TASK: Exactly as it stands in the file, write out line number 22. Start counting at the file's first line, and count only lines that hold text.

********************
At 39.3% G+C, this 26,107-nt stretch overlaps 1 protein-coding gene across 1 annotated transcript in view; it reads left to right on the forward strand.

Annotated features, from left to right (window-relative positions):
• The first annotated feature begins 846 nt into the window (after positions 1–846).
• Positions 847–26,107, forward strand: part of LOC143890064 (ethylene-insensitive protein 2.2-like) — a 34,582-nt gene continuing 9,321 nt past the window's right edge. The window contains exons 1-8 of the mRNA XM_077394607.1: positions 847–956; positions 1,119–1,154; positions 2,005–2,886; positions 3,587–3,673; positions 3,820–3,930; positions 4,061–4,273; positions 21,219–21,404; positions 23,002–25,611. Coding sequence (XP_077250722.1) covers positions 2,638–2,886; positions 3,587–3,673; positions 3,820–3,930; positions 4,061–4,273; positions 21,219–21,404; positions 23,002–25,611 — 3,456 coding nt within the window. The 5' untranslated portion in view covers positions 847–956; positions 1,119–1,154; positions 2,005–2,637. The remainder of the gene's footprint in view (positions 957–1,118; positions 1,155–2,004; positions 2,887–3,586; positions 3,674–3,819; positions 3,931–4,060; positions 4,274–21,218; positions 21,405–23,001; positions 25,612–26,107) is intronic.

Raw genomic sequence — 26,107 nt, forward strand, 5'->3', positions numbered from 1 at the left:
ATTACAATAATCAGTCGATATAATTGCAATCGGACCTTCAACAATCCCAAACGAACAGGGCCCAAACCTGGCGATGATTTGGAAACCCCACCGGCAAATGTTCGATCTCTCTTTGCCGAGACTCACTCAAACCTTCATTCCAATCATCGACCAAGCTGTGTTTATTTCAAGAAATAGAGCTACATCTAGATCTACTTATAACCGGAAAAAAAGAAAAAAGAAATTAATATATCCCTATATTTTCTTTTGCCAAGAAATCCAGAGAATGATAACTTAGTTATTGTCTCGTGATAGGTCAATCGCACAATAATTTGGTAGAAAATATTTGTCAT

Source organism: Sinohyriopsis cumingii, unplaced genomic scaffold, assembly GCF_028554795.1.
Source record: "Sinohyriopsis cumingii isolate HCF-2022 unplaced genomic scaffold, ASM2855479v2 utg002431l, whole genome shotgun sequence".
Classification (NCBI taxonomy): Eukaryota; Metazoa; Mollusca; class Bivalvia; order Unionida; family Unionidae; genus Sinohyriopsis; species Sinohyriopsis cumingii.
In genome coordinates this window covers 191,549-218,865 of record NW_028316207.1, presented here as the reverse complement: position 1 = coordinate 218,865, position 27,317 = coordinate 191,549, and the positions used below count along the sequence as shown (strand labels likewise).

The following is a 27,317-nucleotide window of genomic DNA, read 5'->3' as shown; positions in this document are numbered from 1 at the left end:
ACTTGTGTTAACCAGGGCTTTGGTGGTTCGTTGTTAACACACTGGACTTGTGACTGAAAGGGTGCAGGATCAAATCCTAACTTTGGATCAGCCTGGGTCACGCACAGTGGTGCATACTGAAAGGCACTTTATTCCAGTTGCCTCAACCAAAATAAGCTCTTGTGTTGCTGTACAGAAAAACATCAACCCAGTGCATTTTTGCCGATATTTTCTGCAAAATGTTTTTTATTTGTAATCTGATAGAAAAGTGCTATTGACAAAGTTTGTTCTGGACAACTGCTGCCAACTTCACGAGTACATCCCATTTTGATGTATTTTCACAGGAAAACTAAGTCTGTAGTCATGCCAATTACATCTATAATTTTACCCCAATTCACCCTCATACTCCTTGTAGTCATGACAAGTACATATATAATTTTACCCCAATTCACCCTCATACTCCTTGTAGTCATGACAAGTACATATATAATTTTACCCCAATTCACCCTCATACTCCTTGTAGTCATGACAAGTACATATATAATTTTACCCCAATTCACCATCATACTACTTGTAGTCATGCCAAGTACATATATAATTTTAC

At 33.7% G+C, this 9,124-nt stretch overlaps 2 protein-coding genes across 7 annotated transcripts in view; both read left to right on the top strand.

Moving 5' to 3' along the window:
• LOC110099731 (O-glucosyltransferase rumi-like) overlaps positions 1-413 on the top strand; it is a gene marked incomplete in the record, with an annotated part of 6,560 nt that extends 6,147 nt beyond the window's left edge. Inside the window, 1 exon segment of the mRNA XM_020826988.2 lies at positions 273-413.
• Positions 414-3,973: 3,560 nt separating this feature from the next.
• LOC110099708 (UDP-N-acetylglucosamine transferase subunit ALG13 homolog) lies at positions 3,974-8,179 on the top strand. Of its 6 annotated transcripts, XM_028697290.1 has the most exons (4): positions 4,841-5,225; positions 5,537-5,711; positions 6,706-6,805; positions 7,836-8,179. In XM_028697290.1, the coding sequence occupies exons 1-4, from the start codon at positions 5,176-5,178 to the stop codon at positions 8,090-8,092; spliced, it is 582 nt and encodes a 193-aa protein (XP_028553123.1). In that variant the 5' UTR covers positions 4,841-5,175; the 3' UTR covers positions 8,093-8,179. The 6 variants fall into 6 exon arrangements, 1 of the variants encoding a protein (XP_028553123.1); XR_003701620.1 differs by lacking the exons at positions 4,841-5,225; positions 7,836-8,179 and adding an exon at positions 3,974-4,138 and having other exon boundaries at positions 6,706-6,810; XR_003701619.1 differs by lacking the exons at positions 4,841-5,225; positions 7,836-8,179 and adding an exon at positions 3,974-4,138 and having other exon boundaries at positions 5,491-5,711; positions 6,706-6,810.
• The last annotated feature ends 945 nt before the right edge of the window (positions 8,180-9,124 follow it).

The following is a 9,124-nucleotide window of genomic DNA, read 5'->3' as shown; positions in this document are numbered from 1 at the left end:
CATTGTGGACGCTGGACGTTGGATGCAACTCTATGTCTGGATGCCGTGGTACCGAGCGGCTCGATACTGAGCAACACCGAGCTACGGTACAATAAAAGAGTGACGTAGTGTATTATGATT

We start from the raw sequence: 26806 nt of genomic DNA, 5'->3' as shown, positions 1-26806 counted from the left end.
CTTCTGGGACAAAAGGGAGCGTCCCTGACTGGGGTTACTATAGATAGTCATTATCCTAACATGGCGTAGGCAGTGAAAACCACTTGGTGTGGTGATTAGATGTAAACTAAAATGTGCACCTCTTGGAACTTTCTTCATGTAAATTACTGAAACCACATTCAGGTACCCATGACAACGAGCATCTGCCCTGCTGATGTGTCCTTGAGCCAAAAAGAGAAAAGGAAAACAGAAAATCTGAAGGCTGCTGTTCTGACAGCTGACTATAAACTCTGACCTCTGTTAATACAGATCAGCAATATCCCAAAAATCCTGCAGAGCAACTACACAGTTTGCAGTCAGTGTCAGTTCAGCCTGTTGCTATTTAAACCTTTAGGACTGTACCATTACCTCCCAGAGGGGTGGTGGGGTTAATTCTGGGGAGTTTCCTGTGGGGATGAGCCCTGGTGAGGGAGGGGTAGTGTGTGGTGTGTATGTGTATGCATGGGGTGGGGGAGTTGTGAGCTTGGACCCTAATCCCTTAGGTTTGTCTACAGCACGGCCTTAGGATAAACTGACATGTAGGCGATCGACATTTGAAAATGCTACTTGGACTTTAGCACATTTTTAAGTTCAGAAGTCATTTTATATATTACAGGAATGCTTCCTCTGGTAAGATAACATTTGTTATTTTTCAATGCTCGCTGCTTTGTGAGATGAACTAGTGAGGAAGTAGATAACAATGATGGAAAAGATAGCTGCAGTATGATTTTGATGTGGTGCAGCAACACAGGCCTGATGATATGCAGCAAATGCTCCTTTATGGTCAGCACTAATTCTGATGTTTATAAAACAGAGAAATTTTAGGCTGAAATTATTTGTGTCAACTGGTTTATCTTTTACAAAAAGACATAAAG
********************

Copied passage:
CTTCTGGGACAAAAGGGAGCGTCCCTGACTGGGGTTACTATAGATAGTCATTATCCTAACATGGCGTAGGCAGTGAAAACCACTTGGTGTGGTGATTAGATGTAAACTAAAATGTGCACCTCTTGGAACTTTCTTCATGTAAATTACTGAAACCACATTCAGGTACCCATGACAACGAGCATCTGCCCTGCTGATGTGTCCTTGAGCCAAAAAGAGAAAAGGAAAACAGAAAATCTGAAGGCTGCTGTTCTGACAGCTGACTATAAACTCTGACCTCTGTTAATACAGATCAGCAATATCCCAAAAATCCTGCAGAGCAACTACACAGTTTGCAGTCAGTGTCAGTTCAGCCTGTTGCTATTTAAACCTTTAGGACTGTACCATTACCTCCCAGAGGGGTGGTGGGGTTAATTCTGGGGAGTTTCCTGTGGGGATGAGCCCTGGTGAGGGAGGGGTAGTGTGTGGTGTGTATGTGTATGCATGGGGTGGGGGAGTTGTGAGCTTGGACCCTAATCCCTTAGGTTTGTCTACAGCACGGCCTTAGGATAAACTGACATGTAGGCGATCGACATTTGAAAATGCTACTTGGACTTTAGCACATTTTTAAGTTCAGAAGTCATTTTATATATTACAGGAATGCTTCCTCTGGTAAGATAACATTTGTTATTTTTCAATGCTCGCTGCTTTGTGAGATGAACTAGTGAGGAAGTAGATAACAATGATGGAAAAGATAGCTGCAGTATGATTTTGATGTGGTGCAGCAACACAGGCCTGATGATATGCAGCAAATGCTCCTTTATGGTCAGCACTAATTCTGATGTTTATAAAACAGAGAAATTTTAGGCTGAAATTATTTGTGTCAACTGGTTTATCTTTTACAAAAAGACATAAAG